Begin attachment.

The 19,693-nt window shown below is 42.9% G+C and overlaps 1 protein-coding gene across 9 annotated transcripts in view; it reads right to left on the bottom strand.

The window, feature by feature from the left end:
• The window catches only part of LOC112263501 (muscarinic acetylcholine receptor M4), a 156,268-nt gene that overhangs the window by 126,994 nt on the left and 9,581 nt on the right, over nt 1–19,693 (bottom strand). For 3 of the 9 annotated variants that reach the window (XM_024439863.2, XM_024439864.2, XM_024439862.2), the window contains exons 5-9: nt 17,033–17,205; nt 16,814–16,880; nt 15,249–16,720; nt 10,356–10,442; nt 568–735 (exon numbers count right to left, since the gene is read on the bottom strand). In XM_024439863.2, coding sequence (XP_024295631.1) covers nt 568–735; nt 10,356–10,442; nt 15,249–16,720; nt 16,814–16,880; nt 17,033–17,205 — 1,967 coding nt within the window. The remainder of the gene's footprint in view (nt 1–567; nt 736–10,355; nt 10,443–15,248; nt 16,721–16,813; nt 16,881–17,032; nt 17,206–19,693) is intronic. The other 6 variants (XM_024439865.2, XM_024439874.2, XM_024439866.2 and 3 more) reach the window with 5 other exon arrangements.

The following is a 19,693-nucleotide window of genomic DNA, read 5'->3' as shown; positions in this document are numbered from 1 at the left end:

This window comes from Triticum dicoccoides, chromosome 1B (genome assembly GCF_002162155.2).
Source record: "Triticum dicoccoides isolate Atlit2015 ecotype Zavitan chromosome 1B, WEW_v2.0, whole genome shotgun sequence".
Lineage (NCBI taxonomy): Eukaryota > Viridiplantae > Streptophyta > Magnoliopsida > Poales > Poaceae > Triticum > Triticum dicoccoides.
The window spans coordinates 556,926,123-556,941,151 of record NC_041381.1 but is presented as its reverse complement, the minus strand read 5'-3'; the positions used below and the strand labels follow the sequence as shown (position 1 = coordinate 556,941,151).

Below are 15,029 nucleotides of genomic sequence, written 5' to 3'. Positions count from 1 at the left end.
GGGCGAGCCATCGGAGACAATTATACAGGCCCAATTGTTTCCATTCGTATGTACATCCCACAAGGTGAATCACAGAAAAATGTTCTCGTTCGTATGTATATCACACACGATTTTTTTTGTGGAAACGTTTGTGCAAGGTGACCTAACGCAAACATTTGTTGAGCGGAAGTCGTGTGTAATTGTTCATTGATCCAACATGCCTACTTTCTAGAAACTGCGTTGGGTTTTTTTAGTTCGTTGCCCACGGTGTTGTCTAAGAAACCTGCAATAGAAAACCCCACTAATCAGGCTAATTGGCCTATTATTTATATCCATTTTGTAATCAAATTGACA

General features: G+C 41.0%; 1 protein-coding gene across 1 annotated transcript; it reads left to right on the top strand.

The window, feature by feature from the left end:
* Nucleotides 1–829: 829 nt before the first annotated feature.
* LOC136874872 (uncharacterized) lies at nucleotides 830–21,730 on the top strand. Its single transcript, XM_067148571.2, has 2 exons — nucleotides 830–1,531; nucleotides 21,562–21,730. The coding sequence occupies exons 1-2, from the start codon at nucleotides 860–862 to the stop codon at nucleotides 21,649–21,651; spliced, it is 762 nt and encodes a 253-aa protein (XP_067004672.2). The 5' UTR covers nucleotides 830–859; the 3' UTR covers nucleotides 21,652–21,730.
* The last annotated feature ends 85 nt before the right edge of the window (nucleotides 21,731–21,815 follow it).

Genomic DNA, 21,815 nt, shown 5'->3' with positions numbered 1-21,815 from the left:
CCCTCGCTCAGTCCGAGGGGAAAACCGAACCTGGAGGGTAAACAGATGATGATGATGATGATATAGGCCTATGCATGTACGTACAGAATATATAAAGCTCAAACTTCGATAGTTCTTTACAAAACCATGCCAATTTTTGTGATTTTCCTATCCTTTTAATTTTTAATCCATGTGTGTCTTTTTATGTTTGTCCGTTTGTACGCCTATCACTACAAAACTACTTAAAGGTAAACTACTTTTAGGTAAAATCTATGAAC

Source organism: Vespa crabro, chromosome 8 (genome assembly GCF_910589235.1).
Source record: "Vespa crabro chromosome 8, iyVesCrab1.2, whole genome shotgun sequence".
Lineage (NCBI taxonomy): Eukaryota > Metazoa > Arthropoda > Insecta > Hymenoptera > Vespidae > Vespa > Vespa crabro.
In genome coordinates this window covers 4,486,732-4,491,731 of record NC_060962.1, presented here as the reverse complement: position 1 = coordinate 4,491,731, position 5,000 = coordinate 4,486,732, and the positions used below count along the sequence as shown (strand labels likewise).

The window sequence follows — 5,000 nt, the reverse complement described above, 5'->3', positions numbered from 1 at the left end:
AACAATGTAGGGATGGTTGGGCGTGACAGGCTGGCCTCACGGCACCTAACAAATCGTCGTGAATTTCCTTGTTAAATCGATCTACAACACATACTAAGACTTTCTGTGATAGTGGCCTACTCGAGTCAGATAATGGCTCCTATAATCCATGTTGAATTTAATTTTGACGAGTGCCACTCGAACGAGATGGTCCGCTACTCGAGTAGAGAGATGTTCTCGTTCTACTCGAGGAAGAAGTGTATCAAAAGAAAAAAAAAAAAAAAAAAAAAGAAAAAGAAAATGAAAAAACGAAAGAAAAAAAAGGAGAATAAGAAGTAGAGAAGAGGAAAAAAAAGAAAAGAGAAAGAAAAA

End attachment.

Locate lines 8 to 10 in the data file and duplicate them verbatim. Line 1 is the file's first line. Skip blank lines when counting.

The window spans coordinates 556,926,123-556,941,151 of record NC_041381.1 but is presented as its reverse complement, the minus strand read 5'-3'; the positions used below and the strand labels follow the sequence as shown (position 1 = coordinate 556,941,151).

Below are 15,029 nucleotides of genomic sequence, written 5' to 3'. Positions count from 1 at the left end.
GGGCGAGCCATCGGAGACAATTATACAGGCCCAATTGTTTCCATTCGTATGTACATCCCACAAGGTGAATCACAGAAAAATGTTCTCGTTCGTATGTATATCACACACGATTTTTTTTGTGGAAACGTTTGTGCAAGGTGACCTAACGCAAACATTTGTTGAGCGGAAGTCGTGTGTAATTGTTCATTGATCCAACATGCCTACTTTCTAGAAACTGCGTTGGGTTTTTTTAGTTCGTTGCCCACGGTGTTGTCTAAGAAACCTGCAATAGAAAACCCCACTAATCAGGCTAATTGGCCTATTATTTATATCCATTTTGTAATCAAATTGACA